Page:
For metE, the ratio of its copy number to the copy number for each of the two control genes was calculated to yield a measure of relative transcript level for a particular treatment. Within each experimental set, all treatments were run synchronously, and analyses were performed separately for each set. Data were categorized according to treatment (control, glutamine, homocysteine). The ratios of transcript copy numbers (metE/control gene) were normalized by a factor that set the lowest value at 1. For parametric tests (one-way ANOVA and t test), results were log transformed to meet criteria of normality and equality of variances; nonparametric tests were also performed (Mann-Whitney for set 1, Kruskal-Wallis for sets 2 and 3). Statistical tests were carried out using the InStat (GraphPad) software package.

RESULTS

Effectiveness of dietary manipulations.

The amino acid treatments resulted in large changes in the amino acid content of both phloem sap and aphid body fluids. To determine the effects of amino acid additions on phloem sap composition, we determined the content of exudates from the treatment plants; representative results are shown in Fig. Fig.1A.1A. This approach to altering amino acid profile dramatically affects the phloem sap contents, but due to transamination in the plant (4), the changes are not always a simple increase in the added amino acid. For example, addition of tryptophan has little effect on tryptophan content in sap but results in elevation of proline (Fig. (Fig.1A).1A). In contrast, addition of leucine results in a large spike in leucine in both phloem (Fig. (Fig.1A)1A) and the aphid body content (data not shown), indicating that leucine is transported through the phloem and is not readily catabolized in the plant or aphid. Addition of arginine results in more arginine and also elevates relative levels of other amino acids such as proline and aspartic acid (Fig. (Fig.1A1A).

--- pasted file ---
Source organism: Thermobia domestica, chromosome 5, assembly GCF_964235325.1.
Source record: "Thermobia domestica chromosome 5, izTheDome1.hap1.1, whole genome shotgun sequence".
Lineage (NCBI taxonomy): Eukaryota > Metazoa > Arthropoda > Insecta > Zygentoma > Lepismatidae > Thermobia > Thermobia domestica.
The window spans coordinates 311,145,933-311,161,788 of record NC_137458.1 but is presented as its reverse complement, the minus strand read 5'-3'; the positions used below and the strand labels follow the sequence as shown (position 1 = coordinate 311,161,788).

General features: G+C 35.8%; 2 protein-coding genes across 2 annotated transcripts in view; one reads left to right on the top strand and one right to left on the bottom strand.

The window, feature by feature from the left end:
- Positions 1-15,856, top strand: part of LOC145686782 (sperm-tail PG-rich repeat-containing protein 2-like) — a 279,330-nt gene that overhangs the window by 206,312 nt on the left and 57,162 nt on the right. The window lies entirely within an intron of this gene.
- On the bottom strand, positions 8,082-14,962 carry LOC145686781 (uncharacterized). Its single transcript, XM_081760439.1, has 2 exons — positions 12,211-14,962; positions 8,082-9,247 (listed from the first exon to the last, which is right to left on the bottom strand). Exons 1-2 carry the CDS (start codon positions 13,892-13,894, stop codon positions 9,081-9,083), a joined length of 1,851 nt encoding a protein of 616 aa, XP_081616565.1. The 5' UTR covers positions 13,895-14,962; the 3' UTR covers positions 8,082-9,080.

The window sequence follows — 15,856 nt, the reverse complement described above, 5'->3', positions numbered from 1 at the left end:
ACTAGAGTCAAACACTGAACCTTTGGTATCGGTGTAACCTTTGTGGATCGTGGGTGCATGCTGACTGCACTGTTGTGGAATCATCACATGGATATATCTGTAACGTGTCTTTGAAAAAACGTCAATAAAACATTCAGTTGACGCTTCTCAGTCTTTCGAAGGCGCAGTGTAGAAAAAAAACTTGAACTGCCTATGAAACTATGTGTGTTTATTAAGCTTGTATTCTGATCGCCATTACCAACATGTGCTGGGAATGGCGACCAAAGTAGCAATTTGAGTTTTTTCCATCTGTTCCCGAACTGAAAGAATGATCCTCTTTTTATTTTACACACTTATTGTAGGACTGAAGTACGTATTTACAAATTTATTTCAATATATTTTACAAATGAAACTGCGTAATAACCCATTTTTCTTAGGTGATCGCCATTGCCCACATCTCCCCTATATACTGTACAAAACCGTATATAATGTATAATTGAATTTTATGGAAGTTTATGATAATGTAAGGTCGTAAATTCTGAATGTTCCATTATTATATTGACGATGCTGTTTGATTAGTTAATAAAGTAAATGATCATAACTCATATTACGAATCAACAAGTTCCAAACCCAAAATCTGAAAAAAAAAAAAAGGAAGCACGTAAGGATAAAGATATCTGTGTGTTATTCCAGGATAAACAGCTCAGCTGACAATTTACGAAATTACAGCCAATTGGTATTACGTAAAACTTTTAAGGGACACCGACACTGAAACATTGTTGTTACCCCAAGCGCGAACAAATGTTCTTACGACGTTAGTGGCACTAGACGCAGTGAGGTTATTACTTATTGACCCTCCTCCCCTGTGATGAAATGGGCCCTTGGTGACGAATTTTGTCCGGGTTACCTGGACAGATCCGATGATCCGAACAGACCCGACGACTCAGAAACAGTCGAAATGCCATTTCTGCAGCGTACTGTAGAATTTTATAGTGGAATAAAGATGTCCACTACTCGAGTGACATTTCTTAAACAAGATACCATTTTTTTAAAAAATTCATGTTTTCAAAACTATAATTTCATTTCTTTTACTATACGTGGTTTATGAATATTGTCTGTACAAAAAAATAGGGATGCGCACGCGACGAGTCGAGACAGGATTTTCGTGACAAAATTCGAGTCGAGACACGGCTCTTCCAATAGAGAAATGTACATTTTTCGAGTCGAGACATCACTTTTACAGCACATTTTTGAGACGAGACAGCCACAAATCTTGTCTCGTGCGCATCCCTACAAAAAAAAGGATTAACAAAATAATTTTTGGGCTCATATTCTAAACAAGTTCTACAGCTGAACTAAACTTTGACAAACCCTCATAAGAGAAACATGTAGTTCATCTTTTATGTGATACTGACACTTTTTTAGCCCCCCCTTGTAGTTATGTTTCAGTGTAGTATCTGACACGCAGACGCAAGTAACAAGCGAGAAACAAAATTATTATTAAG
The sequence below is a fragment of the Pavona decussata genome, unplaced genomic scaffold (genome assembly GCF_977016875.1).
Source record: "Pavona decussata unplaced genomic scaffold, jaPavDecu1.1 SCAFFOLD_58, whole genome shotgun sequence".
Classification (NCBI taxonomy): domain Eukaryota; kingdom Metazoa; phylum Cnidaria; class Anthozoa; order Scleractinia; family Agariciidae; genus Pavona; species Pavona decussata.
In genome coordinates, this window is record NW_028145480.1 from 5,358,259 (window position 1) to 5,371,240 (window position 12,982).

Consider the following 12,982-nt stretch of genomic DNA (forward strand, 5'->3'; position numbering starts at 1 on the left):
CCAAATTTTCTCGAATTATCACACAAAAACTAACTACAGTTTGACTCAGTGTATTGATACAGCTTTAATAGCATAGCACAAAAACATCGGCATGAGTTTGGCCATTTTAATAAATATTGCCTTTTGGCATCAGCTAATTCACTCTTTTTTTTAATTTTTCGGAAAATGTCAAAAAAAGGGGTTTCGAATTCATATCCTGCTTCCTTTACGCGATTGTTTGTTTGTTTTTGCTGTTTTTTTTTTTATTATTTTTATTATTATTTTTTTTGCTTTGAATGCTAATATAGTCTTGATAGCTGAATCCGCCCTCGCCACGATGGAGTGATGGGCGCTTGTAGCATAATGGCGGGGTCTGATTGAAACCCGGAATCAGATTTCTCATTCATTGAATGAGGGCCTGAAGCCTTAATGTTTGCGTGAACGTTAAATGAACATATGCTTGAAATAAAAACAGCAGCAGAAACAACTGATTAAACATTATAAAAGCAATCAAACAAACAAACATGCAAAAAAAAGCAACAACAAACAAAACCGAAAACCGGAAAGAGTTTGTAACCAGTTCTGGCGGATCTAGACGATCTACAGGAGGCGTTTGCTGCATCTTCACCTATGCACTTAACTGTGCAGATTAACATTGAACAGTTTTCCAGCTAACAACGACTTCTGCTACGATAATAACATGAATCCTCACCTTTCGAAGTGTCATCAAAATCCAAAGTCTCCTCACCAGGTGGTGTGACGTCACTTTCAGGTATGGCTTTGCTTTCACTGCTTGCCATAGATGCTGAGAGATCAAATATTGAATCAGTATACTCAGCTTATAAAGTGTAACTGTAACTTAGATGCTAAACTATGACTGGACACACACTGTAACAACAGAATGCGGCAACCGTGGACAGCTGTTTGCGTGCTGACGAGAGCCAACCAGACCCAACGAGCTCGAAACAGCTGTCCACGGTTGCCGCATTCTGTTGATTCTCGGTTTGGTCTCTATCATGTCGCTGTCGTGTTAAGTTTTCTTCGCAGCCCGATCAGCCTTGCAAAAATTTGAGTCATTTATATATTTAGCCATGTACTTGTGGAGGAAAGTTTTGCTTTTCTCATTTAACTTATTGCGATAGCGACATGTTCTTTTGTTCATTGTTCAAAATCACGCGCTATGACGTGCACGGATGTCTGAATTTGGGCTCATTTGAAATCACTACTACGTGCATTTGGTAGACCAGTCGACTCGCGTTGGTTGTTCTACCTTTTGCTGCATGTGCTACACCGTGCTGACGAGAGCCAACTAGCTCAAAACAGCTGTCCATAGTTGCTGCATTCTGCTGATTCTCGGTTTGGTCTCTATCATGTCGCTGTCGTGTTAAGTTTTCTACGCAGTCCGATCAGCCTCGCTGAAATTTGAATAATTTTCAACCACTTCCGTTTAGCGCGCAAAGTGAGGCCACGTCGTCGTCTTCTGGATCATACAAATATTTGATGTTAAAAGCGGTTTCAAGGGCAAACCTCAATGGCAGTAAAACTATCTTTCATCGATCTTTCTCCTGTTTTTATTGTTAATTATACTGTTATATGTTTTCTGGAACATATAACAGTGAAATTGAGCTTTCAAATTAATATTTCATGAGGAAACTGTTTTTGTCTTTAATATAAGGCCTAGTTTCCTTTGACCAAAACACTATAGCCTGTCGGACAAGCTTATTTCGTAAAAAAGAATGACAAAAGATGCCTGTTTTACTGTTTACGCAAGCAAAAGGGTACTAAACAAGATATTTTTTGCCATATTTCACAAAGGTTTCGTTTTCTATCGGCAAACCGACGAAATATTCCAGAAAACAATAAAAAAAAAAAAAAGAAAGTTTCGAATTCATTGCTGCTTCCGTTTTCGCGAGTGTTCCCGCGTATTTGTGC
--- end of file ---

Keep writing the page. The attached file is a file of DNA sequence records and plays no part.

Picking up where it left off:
FIG. 1.
Effects of homocysteine (Hcn) and glutamine (Gln) treatments on relative concentrations of amino acids in phloem sap of barley (A), body fluids of S. granimum (B), and body fluids of A. pisum (C). Data are presented as proportions of the total amino acid ...

In general, treatments had large effects on profiles of free amino acids in the aphids; representative results for glutamine and homocysteine manipulations are shown in Fig. Fig.1.1. For glutamine treatments, the free amino acid most elevated in both plant sap and aphid tissues was glutamine itself (Fig. (Fig.1).1). In animals, plants, and bacteria, glutamine can be converted to other nonessential amino acids such as aspartic acid and glutamic acid, the substrates for the essential amino acid biosynthetic pathways. The most elevated amino acid in aphid tissues for homocysteine treatments was methionine (Fig. (Fig.1B),1B), which may be produced from homocysteine within plant tissues or by Buchnera within the aphid.